Columbia’s long-awaited hiring statistics for Manhattanville indicate promising results: In the first three years of construction, minority-, women-, or locally owned firms have completed more than two-thirds of the work. These figures exceed the stipulations of the Community Benefits Agreement that the University signed in 2009, which stipulates that 35 percent of contracts should go to MWL firms. That both the expectations were surpassed is impressive, and it represents an important step toward building trust between Columbia and Manhattanville residents.
However, we have to wonder whether these results accurately depict the University’s hiring practices for Manhattanville. As Executive Vice President of Facilities Joe Ienuso told Spectator last week, the numbers released cover only non-specialty projects, meaning they do not include “a big bulk of the work” at the site, like the slurry wall and the energy plant. Ienuso said that there are “not many, if any, minority or local firms that do that work” (“Administration releases Manhattanville hiring statistics,” Feb. 11). While we understand that there may not be as wide a selection of contractors from which to pick for specialty work, we hope the University is staying true to the spirit of the CBA and that it is selecting MWL firms as often as possible.
Columbia released the numbers only after City Council candidate Vince Morgan, SIPA ’06 and an outspoken watchdog of the expansion, called for an investigation, and after the Empire State Development Corporation announced that it would conduct a review of hiring practices in Manhattanville. We are pleased that an entity separate from the University will look into whether it is meeting its stated goals, but we are concerned that a report from the ESDC will not adequately satisfy the expansion’s critics. The ESDC is the same agency that, in 2008, deemed Manhattanville “blighted,” paving the way for Columbia’s controversial use of eminent domain in acquiring parts of the 17-acre campus.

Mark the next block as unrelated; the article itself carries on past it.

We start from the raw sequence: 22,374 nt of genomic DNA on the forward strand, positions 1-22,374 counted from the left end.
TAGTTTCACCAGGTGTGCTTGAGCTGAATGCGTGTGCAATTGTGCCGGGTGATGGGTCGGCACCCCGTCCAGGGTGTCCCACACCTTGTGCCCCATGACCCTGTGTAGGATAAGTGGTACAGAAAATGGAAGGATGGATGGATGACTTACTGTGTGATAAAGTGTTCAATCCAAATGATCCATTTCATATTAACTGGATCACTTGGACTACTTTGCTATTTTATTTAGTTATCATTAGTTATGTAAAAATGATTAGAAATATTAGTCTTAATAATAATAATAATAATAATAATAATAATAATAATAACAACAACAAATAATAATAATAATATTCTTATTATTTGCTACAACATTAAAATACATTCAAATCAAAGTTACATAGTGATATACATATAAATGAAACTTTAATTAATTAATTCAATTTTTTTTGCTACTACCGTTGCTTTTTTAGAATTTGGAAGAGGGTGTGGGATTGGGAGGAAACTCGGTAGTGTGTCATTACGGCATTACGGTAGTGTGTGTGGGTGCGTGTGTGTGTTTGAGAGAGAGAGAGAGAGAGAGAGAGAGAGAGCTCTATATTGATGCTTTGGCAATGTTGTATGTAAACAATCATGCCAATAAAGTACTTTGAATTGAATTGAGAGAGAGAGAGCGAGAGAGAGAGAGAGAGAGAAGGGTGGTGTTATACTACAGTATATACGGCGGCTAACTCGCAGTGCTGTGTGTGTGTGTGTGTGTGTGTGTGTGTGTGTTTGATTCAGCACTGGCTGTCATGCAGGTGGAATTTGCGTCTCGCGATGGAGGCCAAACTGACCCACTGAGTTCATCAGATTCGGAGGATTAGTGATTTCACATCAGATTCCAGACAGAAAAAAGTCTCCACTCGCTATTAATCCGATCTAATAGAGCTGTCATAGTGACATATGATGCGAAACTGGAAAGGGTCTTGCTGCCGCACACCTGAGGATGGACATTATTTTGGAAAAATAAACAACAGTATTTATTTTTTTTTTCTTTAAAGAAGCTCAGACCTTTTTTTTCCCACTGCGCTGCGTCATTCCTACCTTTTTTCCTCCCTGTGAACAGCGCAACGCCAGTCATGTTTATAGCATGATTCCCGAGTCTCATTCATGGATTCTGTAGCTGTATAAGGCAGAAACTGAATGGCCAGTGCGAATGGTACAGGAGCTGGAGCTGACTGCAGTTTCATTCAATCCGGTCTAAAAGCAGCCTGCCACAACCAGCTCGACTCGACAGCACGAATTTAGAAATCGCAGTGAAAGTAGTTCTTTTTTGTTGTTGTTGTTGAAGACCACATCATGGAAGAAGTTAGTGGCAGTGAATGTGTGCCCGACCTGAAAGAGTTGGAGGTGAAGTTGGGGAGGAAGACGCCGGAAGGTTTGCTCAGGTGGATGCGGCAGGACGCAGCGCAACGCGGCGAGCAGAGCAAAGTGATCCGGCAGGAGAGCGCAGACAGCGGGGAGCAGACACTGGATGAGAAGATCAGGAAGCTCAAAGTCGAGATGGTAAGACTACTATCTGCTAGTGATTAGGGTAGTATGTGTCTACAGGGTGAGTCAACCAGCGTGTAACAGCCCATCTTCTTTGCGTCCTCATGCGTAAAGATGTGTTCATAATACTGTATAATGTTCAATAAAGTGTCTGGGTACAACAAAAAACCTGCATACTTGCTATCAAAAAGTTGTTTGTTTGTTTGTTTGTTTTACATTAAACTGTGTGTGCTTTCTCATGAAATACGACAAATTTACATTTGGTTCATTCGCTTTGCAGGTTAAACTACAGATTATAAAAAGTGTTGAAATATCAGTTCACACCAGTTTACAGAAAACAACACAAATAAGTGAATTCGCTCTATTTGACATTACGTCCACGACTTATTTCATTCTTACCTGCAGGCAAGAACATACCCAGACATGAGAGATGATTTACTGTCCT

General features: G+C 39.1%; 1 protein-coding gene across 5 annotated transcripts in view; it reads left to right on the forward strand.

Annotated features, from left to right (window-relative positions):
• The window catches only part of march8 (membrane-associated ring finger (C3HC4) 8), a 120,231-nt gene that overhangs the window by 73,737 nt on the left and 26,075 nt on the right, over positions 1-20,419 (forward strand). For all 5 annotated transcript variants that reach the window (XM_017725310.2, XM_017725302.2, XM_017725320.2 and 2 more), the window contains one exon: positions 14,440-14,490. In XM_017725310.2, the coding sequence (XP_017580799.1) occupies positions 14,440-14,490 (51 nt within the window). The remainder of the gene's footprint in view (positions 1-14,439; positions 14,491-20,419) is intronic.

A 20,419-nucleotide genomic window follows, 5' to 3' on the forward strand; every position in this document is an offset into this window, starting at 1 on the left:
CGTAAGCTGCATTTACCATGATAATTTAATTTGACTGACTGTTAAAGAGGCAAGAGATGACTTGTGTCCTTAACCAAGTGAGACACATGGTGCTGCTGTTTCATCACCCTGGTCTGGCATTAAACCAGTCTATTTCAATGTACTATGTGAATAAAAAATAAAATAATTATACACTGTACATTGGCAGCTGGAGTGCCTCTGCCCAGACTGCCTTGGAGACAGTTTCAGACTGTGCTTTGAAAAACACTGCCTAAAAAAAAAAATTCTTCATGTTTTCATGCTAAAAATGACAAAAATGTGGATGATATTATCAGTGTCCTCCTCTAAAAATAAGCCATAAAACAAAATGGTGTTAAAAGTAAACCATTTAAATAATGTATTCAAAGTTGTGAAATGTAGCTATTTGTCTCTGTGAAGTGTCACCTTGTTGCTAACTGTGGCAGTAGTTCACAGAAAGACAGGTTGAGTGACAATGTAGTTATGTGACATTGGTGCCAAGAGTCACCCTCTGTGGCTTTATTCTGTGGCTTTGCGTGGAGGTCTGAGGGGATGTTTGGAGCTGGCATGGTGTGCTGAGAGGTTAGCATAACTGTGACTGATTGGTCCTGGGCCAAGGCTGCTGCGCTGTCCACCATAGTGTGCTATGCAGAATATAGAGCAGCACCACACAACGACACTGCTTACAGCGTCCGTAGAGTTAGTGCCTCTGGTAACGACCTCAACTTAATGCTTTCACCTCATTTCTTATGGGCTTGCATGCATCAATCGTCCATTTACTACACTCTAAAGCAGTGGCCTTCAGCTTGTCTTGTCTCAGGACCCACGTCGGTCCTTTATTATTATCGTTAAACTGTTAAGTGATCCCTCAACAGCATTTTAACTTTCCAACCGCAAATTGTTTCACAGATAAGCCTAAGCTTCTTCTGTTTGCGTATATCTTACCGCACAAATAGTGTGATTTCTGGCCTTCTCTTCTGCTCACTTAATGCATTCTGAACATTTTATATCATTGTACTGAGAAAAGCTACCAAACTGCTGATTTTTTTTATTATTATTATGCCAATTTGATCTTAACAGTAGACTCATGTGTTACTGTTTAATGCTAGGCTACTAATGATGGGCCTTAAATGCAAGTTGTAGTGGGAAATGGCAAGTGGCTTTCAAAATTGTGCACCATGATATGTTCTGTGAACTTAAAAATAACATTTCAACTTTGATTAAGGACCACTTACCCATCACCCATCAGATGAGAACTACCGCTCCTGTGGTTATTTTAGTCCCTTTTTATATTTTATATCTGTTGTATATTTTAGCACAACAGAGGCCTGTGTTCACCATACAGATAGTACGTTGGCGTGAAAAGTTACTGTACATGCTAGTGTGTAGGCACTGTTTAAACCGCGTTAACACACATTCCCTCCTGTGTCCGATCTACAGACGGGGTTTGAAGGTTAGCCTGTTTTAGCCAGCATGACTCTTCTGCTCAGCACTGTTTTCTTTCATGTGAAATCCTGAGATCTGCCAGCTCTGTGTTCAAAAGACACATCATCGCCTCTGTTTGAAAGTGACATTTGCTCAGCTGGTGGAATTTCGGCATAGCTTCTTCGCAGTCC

This is far from the first time Columbia’s implementation of the CBA has been called into question. In late 2011, the West Harlem Development Corporation, which, as outlined in the CBA, is charged with injecting $76 million of Columbia’s money into the local economy, faced a barrage of criticism over its effectiveness. In response, it hired an executive director, located a permanent office, established a functional website, and began allocating the funds.
We hope that the University itself takes a more transparent approach in order to paint a fuller picture of hiring practices across all aspects of Manhattanville. That should include releasing a report on specialty projects’ hiring statistics and detailing the availability of MWL firms in these areas of construction. It could also mean asking another third party to monitor hiring practices, considering locals’ distrust in the ESDC.
We are glad to see construction at Manhattanville moving forward as fast as it is, and we just hope that we can finally put any and all legal concerns behind us in order to focus on welcoming an exciting new campus.
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